Schizophrenia is a commonly misunderstood mental disorder. Many confuse it with multiple personality disorder (now called dissociative identity disorder), but it is actually quite different.
Schizophrenia is characterized by auditory hallucinations (hearing voices), disorganized speech, and delusions (false beliefs). Each individual can have symptoms that vary wildly from the next. Symptoms are characterized by positive symptoms – symptoms that aren’t exhibited by healthy individuals – and negative symptoms – a deficit of abilities possessed by healthy individuals. There are five subtypes of schizophrenia: paranoid, disorganized, catatonic, undifferentiated, and residual subtypes.
In the paranoid schizophrenia subtype, the delusions and hallucinations of the individual take on a theme of persecution or conspiracy. People with this subtype often believe people are stealing from them or someone is “out to get them”. The topic of their delusions are often consistent throughout the years – for example, believing “the government is trying to frame me for murder.” This is the most common subtype of schizophrenia and can be managed with medication.
The disorganized schizophrenia subtype is characterized by disorganized thoughts. Sufferers often have difficulty with day-to-day life and simple tasks such as bathing, even if they had a firm grasp on the task before onset of the disorder. The emotions of patients with disorganized schizophrenia can appear erratic. They will either show no emotional reaction to a normally emotional situation or over-react to a relatively mundane situation.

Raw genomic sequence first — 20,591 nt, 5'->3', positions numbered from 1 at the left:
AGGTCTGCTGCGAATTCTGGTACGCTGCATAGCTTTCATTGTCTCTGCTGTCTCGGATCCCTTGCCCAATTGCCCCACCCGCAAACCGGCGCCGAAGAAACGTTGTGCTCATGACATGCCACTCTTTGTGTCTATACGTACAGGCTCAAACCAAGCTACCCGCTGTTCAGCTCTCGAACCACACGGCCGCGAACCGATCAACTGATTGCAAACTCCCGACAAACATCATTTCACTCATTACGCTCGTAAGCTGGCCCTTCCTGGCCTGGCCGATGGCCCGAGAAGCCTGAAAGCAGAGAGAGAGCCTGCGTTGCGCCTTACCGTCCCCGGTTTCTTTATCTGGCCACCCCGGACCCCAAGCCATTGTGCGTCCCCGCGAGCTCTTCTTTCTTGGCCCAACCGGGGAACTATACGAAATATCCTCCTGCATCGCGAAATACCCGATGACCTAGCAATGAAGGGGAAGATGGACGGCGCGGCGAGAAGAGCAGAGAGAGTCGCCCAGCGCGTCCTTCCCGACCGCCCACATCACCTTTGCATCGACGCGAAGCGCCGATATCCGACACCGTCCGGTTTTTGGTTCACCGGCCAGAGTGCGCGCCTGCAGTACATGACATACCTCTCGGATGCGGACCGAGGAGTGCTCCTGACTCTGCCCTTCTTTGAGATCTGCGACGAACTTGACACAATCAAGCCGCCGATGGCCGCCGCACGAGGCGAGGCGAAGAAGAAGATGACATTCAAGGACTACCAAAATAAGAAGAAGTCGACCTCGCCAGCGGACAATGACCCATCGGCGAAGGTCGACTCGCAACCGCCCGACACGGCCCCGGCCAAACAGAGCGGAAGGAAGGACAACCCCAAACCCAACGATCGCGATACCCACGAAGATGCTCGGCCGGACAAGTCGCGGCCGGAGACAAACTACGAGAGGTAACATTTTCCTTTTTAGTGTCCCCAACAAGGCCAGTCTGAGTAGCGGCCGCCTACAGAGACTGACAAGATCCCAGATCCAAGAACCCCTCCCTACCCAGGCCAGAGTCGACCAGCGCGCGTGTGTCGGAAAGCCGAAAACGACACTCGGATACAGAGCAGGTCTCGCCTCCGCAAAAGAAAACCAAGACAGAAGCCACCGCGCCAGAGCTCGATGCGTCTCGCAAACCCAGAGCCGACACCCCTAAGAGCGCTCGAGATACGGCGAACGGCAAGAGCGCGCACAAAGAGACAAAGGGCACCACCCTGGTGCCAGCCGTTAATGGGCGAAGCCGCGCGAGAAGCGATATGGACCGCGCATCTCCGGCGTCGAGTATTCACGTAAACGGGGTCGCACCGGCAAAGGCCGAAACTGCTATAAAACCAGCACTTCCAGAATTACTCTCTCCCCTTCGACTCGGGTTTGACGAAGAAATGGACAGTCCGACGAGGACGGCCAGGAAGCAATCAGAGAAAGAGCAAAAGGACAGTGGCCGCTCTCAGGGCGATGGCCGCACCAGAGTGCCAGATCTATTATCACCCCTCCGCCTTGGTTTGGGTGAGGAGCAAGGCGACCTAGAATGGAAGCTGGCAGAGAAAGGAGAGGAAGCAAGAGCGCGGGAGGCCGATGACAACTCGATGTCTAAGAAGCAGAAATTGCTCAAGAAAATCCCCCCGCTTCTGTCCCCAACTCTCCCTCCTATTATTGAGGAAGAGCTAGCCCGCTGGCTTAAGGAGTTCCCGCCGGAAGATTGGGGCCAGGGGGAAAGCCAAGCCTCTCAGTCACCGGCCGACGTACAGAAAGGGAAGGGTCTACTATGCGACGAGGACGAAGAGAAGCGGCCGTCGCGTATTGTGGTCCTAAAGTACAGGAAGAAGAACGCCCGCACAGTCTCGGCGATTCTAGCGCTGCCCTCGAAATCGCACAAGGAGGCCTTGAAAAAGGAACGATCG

Individuals with catatonic schizophrenia show disruptions in normal movement. Their movement often slows to the point of a catatonic stupor. When in this state, they can show very strong resistance to any attempts to move them. Alternately, they could remain in a pose that they are placed in by others for long periods of time. The individual might also go into a state of catatonic excitement, dramatic bursts of energy in which they perform erratic or repeated movements.
The undifferentiated subtype classifies people who exhibit symptoms of schizophrenia, but don’t necessarily fall into one of the other subtypes. Symptoms of people in this subtype could change dramatically over time, which makes them difficult to classify.
The residual subtype of schizophrenia contains people whose symptoms have dramatically decreased in severity. People in this category still exhibit symptoms, but they are much milder in severity and frequency than they have been in the past for the particular individual.
The causes of schizophrenia are unclear, but they are thought to be a combination of environmental and genetic factors. People with schizophrenia exhibit subtle difference in brain chemistry than healthy individuals, but some of these differences can only be measured postmortem.
Anti-psychotic medications are effective at eliminating positive symptoms of schizophrenia. The medications prescribed for a patient are chosen based on cost, risk factors, and effectiveness. Some risk factors might be higher for certain individuals based on their age or previous medical history. Many people with schizophrenia are unable to comply with regular medication regimens, so long-acting injections are available to be administered through their doctor’s office on a monthly basis. People going through severe schizophrenic episodes are hospitalized for the safety of themselves and others.